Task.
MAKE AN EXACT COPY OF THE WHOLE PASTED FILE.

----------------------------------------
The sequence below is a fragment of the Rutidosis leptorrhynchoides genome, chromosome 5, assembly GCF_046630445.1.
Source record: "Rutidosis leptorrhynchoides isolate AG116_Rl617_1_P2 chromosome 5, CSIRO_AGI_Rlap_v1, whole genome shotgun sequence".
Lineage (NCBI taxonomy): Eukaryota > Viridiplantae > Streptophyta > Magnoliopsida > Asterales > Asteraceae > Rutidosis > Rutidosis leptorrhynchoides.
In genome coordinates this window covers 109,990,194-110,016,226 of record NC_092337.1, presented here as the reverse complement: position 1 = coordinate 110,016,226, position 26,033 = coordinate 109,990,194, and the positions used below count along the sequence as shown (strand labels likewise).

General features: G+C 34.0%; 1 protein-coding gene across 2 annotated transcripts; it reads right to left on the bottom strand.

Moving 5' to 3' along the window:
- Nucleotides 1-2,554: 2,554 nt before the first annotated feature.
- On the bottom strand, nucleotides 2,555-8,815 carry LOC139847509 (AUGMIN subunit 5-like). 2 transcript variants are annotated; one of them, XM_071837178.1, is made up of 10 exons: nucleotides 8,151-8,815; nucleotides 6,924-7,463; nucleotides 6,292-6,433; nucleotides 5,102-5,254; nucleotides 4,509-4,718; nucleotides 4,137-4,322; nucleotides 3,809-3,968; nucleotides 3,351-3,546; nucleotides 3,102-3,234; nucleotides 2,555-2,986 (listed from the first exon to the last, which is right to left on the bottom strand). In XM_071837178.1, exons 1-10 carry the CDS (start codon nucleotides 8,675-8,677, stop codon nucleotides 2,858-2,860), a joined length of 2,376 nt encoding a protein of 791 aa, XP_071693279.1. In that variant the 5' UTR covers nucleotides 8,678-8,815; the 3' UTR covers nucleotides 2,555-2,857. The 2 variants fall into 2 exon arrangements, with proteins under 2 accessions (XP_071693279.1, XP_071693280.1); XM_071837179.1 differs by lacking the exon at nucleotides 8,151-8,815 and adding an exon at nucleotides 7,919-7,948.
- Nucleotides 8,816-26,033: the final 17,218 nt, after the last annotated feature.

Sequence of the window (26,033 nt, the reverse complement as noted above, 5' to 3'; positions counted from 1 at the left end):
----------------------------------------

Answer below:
The sequence below is a fragment of the Rutidosis leptorrhynchoides genome, chromosome 5, assembly GCF_046630445.1.
Source record: "Rutidosis leptorrhynchoides isolate AG116_Rl617_1_P2 chromosome 5, CSIRO_AGI_Rlap_v1, whole genome shotgun sequence".
Lineage (NCBI taxonomy): Eukaryota > Viridiplantae > Streptophyta > Magnoliopsida > Asterales > Asteraceae > Rutidosis > Rutidosis leptorrhynchoides.
In genome coordinates this window covers 109,990,194-110,016,226 of record NC_092337.1, presented here as the reverse complement: position 1 = coordinate 110,016,226, position 26,033 = coordinate 109,990,194, and the positions used below count along the sequence as shown (strand labels likewise).

General features: G+C 34.0%; 1 protein-coding gene across 2 annotated transcripts; it reads right to left on the bottom strand.

Moving 5' to 3' along the window:
- Nucleotides 1-2,554: 2,554 nt before the first annotated feature.
- On the bottom strand, nucleotides 2,555-8,815 carry LOC139847509 (AUGMIN subunit 5-like). 2 transcript variants are annotated; one of them, XM_071837178.1, is made up of 10 exons: nucleotides 8,151-8,815; nucleotides 6,924-7,463; nucleotides 6,292-6,433; nucleotides 5,102-5,254; nucleotides 4,509-4,718; nucleotides 4,137-4,322; nucleotides 3,809-3,968; nucleotides 3,351-3,546; nucleotides 3,102-3,234; nucleotides 2,555-2,986 (listed from the first exon to the last, which is right to left on the bottom strand). In XM_071837178.1, exons 1-10 carry the CDS (start codon nucleotides 8,675-8,677, stop codon nucleotides 2,858-2,860), a joined length of 2,376 nt encoding a protein of 791 aa, XP_071693279.1. In that variant the 5' UTR covers nucleotides 8,678-8,815; the 3' UTR covers nucleotides 2,555-2,857. The 2 variants fall into 2 exon arrangements, with proteins under 2 accessions (XP_071693279.1, XP_071693280.1); XM_071837179.1 differs by lacking the exon at nucleotides 8,151-8,815 and adding an exon at nucleotides 7,919-7,948.
- Nucleotides 8,816-26,033: the final 17,218 nt, after the last annotated feature.

Sequence of the window (26,033 nt, the reverse complement as noted above, 5' to 3'; positions counted from 1 at the left end):